My Verge colleague Sean O’Kane put it well when he wrote that the Tesla Model 3 interior doesn’t look like any car you’ve ever seen. It’s stunningly austere, with a smooth strip of wood across the dashboard that looks like it was carved straight out of a bamboo stalk; zero instrumentation behind the steering wheel; and none of the usual interior handles: the glovebox is opened via virtual button on the display, and you exit the car by pushing on a small button on the door. There isn’t even a place to insert a key.
But a big part of that interior is the display, and a lot of people will want to know: How does the display in the $35,000 Model 3 compare to the display in the Model S or the Model X? After riding in a Model 3 for a mere five minutes, I’m hardly an expert on it. But I did get to briefly swipe through it, and a few things (aside from the very, very spare interior) jumped out at me.
The first and most obvious is that the display is a horizontally-oriented screen, while the display in the Models S and X is placed vertically. The Model 3’s screen is also smaller (15 inches compared to 17 inches), and juts out from the dashboard, rather than being nestled in it.
I asked the Tesla employee who gave me a ride if the software was running on an updated Linux kernel, and he didn’t know (or said he didn’t). But the user interface on the Model 3’s screen was definitely different from the UI on the Model S — not surprising, given its orientation. During my ride, maps took up the larger portion of the screen, which is what I usually defaulted to when test-driving the Model S. That instrumentation that doesn’t exist behind the steering wheel? It’s on the left-hand side of the screen now, showing your speed and a digital representation of your car and the other cars around it.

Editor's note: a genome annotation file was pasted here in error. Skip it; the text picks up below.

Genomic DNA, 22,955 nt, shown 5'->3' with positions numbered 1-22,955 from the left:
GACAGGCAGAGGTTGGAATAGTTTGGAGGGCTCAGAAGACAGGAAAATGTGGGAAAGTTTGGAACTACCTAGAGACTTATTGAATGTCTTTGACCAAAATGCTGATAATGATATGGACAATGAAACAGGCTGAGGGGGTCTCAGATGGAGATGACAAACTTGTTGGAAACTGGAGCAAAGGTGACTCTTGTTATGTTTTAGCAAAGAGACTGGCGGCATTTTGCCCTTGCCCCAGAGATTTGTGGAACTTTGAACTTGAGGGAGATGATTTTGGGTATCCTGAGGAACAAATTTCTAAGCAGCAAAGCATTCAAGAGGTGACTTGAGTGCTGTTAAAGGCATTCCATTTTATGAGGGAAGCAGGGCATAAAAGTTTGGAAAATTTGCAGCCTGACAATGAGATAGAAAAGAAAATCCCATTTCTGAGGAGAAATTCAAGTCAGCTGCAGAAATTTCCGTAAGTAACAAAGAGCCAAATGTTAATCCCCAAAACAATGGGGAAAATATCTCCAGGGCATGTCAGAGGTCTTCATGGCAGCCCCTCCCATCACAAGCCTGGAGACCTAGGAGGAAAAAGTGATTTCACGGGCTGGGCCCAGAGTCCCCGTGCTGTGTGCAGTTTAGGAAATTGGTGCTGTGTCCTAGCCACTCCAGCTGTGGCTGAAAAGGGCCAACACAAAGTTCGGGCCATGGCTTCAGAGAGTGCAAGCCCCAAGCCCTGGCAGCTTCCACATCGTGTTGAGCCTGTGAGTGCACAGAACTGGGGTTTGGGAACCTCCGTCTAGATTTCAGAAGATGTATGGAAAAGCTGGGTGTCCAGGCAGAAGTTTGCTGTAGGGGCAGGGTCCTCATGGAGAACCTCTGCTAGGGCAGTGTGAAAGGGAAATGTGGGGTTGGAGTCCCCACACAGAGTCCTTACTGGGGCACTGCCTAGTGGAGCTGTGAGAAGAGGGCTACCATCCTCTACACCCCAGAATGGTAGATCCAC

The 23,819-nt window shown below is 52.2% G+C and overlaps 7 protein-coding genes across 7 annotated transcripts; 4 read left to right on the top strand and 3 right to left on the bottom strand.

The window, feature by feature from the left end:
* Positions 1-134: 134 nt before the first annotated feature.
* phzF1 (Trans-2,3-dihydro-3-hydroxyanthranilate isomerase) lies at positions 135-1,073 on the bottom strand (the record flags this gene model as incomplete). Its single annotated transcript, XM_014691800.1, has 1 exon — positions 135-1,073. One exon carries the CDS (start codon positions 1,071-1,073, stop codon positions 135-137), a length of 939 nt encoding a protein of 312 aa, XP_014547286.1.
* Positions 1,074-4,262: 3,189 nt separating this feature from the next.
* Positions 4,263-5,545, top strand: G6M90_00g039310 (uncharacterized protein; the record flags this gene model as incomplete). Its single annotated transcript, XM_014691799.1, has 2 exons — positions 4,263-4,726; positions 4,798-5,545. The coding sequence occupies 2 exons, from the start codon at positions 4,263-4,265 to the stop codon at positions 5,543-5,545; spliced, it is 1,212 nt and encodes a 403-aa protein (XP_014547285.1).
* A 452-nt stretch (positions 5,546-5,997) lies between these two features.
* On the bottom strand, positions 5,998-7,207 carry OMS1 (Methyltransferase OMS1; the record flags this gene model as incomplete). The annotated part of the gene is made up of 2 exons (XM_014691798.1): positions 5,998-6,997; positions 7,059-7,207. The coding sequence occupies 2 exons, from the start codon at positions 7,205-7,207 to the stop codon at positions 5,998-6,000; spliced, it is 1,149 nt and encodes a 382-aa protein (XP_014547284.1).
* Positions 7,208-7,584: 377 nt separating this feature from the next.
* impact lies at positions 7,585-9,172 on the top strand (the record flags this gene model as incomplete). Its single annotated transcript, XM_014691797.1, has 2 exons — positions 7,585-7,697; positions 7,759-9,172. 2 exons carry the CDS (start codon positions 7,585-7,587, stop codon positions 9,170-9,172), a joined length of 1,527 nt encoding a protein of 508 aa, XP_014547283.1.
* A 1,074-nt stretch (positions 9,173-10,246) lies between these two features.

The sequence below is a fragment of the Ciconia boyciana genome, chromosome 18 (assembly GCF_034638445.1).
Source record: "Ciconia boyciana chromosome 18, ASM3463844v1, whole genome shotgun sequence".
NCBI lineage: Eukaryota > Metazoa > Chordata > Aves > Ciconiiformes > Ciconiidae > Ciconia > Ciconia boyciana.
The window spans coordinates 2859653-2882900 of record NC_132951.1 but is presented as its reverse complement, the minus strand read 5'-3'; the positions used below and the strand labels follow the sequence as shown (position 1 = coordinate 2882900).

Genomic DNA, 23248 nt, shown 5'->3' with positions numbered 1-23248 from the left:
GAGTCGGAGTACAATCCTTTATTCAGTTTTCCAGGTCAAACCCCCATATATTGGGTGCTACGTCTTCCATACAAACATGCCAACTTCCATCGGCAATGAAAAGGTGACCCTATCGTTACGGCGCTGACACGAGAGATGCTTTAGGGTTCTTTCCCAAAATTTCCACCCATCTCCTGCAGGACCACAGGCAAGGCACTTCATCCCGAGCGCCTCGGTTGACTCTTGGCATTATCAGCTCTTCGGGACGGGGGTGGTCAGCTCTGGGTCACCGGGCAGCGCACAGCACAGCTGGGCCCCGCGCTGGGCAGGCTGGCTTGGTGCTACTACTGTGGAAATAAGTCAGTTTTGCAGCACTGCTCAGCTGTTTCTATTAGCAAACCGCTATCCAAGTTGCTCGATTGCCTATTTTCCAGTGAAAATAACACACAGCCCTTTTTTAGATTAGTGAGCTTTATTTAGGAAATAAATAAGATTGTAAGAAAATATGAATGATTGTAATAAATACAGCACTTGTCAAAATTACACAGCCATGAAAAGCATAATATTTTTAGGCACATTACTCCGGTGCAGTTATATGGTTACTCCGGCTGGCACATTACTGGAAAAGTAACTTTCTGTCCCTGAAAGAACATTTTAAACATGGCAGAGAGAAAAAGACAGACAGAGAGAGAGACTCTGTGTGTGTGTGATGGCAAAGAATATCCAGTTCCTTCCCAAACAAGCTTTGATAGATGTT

But unlike the Model S/X display interface, the menu bar is on the bottom, not at the top of the screen. And unlike the Model S/X, which splits neatly into a dual-view mode, the Model 3 interface appears to be split up into three: the main view, the instrumentation on the left, and another app bar below for, say, music selection. When I swiped on the music options, I was able to drag that app up to fill a larger portion of the screen, then swipe it back down to shrink it and only show controls, favorites, and recents.
In the very brief time I was in the Model 3, it actually felt less intuitive than the first time I drove a Model S and swiped through the display, but it really is too early to say. I also wasn’t driving myself, so I can’t say how easy it was to navigate the interface while driving. (This also means I didn’t get to try any of the tactical buttons on the steering wheel, or pull the right-hand control stalk for Autopilot mode — which has been relocated from the left side of the wheel.) But Musk has said that the Model 3’s interior was built for autonomy, so, if that future becomes a reality, you wouldn’t necessarily need easy access to all of the information you do now.
And you probably knew this already, but, no: the Model 3 doesn’t have a Ludicrous option in its driving settings.
Hopefully, we’ll get to test drive the Model 3 in a more meaningful way in the near future. But that’s likely dependent on when the Model 3 ships to non-employees, which is anyone’s guess at the moment.
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